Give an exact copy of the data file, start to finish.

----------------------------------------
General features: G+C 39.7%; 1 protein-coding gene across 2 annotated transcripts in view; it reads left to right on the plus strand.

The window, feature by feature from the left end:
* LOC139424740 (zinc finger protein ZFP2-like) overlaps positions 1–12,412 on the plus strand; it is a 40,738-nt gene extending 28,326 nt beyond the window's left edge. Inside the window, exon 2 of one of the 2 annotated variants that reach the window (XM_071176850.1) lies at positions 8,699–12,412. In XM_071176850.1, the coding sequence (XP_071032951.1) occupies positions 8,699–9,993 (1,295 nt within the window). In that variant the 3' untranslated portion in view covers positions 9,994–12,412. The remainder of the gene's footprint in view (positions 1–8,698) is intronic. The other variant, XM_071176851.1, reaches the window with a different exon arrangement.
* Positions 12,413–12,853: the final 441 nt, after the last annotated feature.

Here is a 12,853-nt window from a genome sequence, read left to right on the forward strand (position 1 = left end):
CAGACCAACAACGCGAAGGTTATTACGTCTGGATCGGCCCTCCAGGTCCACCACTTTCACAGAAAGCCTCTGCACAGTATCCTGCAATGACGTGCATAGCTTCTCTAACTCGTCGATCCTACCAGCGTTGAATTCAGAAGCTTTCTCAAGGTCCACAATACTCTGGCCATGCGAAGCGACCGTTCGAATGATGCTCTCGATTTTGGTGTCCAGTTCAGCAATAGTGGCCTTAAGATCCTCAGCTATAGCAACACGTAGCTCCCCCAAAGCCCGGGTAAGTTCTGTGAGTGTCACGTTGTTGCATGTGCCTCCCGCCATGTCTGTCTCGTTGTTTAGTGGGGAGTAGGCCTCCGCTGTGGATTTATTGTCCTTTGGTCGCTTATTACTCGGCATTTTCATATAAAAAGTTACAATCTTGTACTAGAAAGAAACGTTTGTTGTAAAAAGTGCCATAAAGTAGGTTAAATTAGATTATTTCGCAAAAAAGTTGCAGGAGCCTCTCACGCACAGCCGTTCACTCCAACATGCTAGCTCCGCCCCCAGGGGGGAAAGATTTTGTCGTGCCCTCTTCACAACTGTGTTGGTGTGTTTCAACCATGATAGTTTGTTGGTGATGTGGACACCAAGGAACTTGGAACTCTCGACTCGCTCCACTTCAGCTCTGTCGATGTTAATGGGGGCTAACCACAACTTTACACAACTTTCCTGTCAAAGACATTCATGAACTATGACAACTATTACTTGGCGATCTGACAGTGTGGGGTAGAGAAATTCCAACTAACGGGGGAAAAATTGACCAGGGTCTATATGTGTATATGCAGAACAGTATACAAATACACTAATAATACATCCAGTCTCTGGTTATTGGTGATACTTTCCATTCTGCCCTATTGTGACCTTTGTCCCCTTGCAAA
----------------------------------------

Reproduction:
General features: G+C 39.7%; 1 protein-coding gene across 2 annotated transcripts in view; it reads left to right on the plus strand.

The window, feature by feature from the left end:
* LOC139424740 (zinc finger protein ZFP2-like) overlaps positions 1–12,412 on the plus strand; it is a 40,738-nt gene extending 28,326 nt beyond the window's left edge. Inside the window, exon 2 of one of the 2 annotated variants that reach the window (XM_071176850.1) lies at positions 8,699–12,412. In XM_071176850.1, the coding sequence (XP_071032951.1) occupies positions 8,699–9,993 (1,295 nt within the window). In that variant the 3' untranslated portion in view covers positions 9,994–12,412. The remainder of the gene's footprint in view (positions 1–8,698) is intronic. The other variant, XM_071176851.1, reaches the window with a different exon arrangement.
* Positions 12,413–12,853: the final 441 nt, after the last annotated feature.

Here is a 12,853-nt window from a genome sequence, read left to right on the forward strand (position 1 = left end):
CAGACCAACAACGCGAAGGTTATTACGTCTGGATCGGCCCTCCAGGTCCACCACTTTCACAGAAAGCCTCTGCACAGTATCCTGCAATGACGTGCATAGCTTCTCTAACTCGTCGATCCTACCAGCGTTGAATTCAGAAGCTTTCTCAAGGTCCACAATACTCTGGCCATGCGAAGCGACCGTTCGAATGATGCTCTCGATTTTGGTGTCCAGTTCAGCAATAGTGGCCTTAAGATCCTCAGCTATAGCAACACGTAGCTCCCCCAAAGCCCGGGTAAGTTCTGTGAGTGTCACGTTGTTGCATGTGCCTCCCGCCATGTCTGTCTCGTTGTTTAGTGGGGAGTAGGCCTCCGCTGTGGATTTATTGTCCTTTGGTCGCTTATTACTCGGCATTTTCATATAAAAAGTTACAATCTTGTACTAGAAAGAAACGTTTGTTGTAAAAAGTGCCATAAAGTAGGTTAAATTAGATTATTTCGCAAAAAAGTTGCAGGAGCCTCTCACGCACAGCCGTTCACTCCAACATGCTAGCTCCGCCCCCAGGGGGGAAAGATTTTGTCGTGCCCTCTTCACAACTGTGTTGGTGTGTTTCAACCATGATAGTTTGTTGGTGATGTGGACACCAAGGAACTTGGAACTCTCGACTCGCTCCACTTCAGCTCTGTCGATGTTAATGGGGGCTAACCACAACTTTACACAACTTTCCTGTCAAAGACATTCATGAACTATGACAACTATTACTTGGCGATCTGACAGTGTGGGGTAGAGAAATTCCAACTAACGGGGGAAAAATTGACCAGGGTCTATATGTGTATATGCAGAACAGTATACAAATACACTAATAATACATCCAGTCTCTGGTTATTGGTGATACTTTCCATTCTGCCCTATTGTGACCTTTGTCCCCTTGCAAA